Review: 3 Days to Kill

Last Updated on August 5, 2021

PLOT: A CIA agent, who only has a few months to live, chooses to spend his final days with his estranged family – but quickly finds himself roped into hunting a villainous arms dealer at the behest of a shady operative.

REVIEW: Perhaps Kevin Costner went method and actually made himself terminally ill in preparation for 3 DAYS TO KILL, which might explain why he looks so thoroughly miserable throughout the film. Surely the paycheck was more than sufficient, because if any gig screamed “paycheck job,” it’s this braindead slog. Then again, Costner’s sour demeanor may just be a natural reaction to realizing what a terrible mistake he’s made starring in this turkey, which comes from Luc Besson‘s derivative action movie factory and director McG, who won’t be released from Director Jail anytime soon.

Costner is Ethan Renner, a spy for the CIA who learns he’s dying of brain cancer, prompting him to travel to Paris and attempt a connection with his estranged daughter Zoey (Hailee Steinfeld) and ex-wife Christine (Connie Nielsen). But wouldn’t you know it, Paris also happens to be the location where an arms dealer called The Wolf (Richard Sammel) has set up shop and plans on selling… something to terrorists. Ethan once had a run-in with The Wolf and his vile henchman The Albino (you can tell they got really creative with the nicknames here), but has no interest in pursuing him further, aiming to stick with his family reunion, which will be tough enough considering he’s never been there for his daughter. (Has there ever been a father in one of these movies who has always been there for his kid?)

Of course, just when he thought he was out… Ethan is persuaded to hunt down The Wolf by a sexy operative for the Agency (Amber Heard, of course the least believable CIA operative ever) who tempts him with an experiential drug said to be able to cure his illness. Sure, there’s a side effect where he begins hallucinating, but that’s nothing a chug of vodka won’t cure. Seriously. So now Ethan must find time to do all that parenting he missed out on while sneaking away to shoot/abduct/torture bad guys and destroy half of Paris.

The plot is predictable and derivative even by Besson’s standards, which have gotten lower and lower over time. One can accept stretches in logic and occasional silliness in what’s supposed to be a dumb-fun action movie, but the writing here is so preposterous that it counts as an insult against the audience. Almost no effort has been given to make the situation suspenseful or engaging; the villains are no more than ciphers, barely developed, nor is their mission even bothered to be described. Often the film simply forgets they exist.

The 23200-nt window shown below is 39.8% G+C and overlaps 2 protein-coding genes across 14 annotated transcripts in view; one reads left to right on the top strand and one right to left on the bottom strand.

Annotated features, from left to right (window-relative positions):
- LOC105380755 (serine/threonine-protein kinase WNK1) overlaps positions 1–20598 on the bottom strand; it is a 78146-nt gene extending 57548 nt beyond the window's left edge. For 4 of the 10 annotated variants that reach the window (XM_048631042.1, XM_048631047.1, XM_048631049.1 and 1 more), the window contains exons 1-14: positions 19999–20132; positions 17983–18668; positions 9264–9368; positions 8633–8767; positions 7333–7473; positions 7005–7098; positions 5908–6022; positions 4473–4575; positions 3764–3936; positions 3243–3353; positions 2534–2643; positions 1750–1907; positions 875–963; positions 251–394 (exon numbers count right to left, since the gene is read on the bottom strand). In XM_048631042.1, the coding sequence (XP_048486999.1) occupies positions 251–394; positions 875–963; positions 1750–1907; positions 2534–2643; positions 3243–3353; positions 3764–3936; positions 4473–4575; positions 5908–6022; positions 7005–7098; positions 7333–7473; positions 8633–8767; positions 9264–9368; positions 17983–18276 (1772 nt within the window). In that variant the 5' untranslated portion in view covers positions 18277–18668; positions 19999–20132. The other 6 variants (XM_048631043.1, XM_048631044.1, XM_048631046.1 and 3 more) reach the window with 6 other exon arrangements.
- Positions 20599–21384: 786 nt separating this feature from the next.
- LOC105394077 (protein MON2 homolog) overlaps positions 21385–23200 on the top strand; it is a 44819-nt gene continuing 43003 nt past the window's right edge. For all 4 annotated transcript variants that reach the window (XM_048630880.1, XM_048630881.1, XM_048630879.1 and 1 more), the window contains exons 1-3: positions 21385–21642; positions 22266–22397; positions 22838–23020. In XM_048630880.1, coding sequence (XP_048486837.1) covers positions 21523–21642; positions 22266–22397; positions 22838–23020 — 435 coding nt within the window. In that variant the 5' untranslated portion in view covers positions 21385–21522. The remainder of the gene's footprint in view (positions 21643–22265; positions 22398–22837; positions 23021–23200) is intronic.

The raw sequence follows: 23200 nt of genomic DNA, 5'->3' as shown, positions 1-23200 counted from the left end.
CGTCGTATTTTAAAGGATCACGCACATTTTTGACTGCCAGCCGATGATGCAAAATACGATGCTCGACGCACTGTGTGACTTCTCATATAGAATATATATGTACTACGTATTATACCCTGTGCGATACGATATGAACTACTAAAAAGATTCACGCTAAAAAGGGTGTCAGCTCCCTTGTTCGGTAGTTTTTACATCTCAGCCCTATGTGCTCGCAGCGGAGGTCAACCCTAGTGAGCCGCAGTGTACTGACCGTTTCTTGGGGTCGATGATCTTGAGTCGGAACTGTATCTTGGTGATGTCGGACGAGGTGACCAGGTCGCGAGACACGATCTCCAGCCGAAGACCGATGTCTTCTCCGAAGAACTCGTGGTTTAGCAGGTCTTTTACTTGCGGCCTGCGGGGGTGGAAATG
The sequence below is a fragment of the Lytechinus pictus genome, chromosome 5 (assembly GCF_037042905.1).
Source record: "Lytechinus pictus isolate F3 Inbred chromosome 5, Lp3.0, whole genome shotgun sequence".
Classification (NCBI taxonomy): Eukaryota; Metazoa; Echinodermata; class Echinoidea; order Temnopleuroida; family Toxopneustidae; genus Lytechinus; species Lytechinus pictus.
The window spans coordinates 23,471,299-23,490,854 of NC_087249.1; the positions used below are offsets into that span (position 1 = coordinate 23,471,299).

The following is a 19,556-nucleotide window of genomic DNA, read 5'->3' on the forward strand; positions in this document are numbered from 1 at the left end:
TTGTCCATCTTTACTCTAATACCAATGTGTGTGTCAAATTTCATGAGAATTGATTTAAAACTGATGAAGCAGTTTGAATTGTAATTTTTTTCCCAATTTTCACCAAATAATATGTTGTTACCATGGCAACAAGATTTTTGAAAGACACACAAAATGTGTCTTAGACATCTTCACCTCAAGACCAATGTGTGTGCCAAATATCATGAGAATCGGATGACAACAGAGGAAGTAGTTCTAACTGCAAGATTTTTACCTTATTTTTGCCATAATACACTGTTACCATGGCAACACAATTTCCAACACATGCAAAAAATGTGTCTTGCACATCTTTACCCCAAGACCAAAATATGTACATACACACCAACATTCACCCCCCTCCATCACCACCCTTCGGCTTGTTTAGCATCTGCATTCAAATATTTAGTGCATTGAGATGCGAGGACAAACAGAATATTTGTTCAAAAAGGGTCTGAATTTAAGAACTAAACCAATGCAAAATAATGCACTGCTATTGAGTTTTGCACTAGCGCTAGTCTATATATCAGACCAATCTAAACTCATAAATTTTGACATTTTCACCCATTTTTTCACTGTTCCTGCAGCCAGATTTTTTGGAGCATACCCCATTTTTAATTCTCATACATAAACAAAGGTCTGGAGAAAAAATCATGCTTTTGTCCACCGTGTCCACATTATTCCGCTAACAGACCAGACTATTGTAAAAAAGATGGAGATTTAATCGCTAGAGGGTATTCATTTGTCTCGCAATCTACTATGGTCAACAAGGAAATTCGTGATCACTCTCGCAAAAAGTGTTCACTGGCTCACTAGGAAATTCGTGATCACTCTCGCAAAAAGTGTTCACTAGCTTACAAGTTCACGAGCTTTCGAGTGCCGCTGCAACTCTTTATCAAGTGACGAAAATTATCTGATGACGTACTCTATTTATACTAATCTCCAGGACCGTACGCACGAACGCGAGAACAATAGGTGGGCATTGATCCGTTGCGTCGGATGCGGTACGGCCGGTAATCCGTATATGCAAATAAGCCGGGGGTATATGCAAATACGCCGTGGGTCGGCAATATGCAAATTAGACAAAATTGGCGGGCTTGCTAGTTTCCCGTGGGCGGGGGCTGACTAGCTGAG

What interests Besson and co-writer Adi Hasak more is the father-daughter dynamic, which is completely predictable from the get-go. Will Zoey reject Ethan outright at first? You bet. Will he stumble a few times on his way toward proving he’s capable of being a caring, loving dad? Of course. Will she be completely oblivious to the fact that he’s not a “salesman,” as he claims? Yes, because she’s written as being fairly dumb. The plotting is so lazy it’s like TRUE LIES adapted by ABC Family.

When it’s not fumbling the drama and ignoring the action, 3 DAYS TO KILL frequently goes for comedy, a dreadful idea since Besson is superbly unfunny (see: THE FAMILY), as is McG (see, well, everything he’s done). For some unearthly reason, there’s a subplot about a family of African immigrants living in Ethan’s flat, which adds nothing and goes nowhere. Then there are several scenes where Ethan, while on the job torturing somebody, has to talk to his daughter on the phone at the same time! Hilarity. Yes, there are plenty of “Daddy’s working, sweetie” moments in the film, the same joke revived again and again.

But while I don’t expect much from Besson or McG (who can’t even handle the action astutely, let alone the drama or comedy), Costner is the biggest disappointment. Whether or not he’s trying too hard to play the tough loner is for him to know, but you couldn’t ask for a more lifeless performance. Just last month brought us Costner in a far better mood in JACK RYAN, in which he also played gruff and authoritative, but with considerable more personality. He couldn’t be less interested in 3 DAYS TO KILL, and while I can’t blame him, maybe he shouldn’t have taken the sorry job in the first place.

3 Days To Kill



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About the Author

Eric Walkuski is a longtime writer, critic, and reporter for He's been a contributor for over 15 years, having written dozens of reviews and hundreds of news articles for the site. In addition, he's conducted almost 100 interviews as JoBlo's New York correspondent.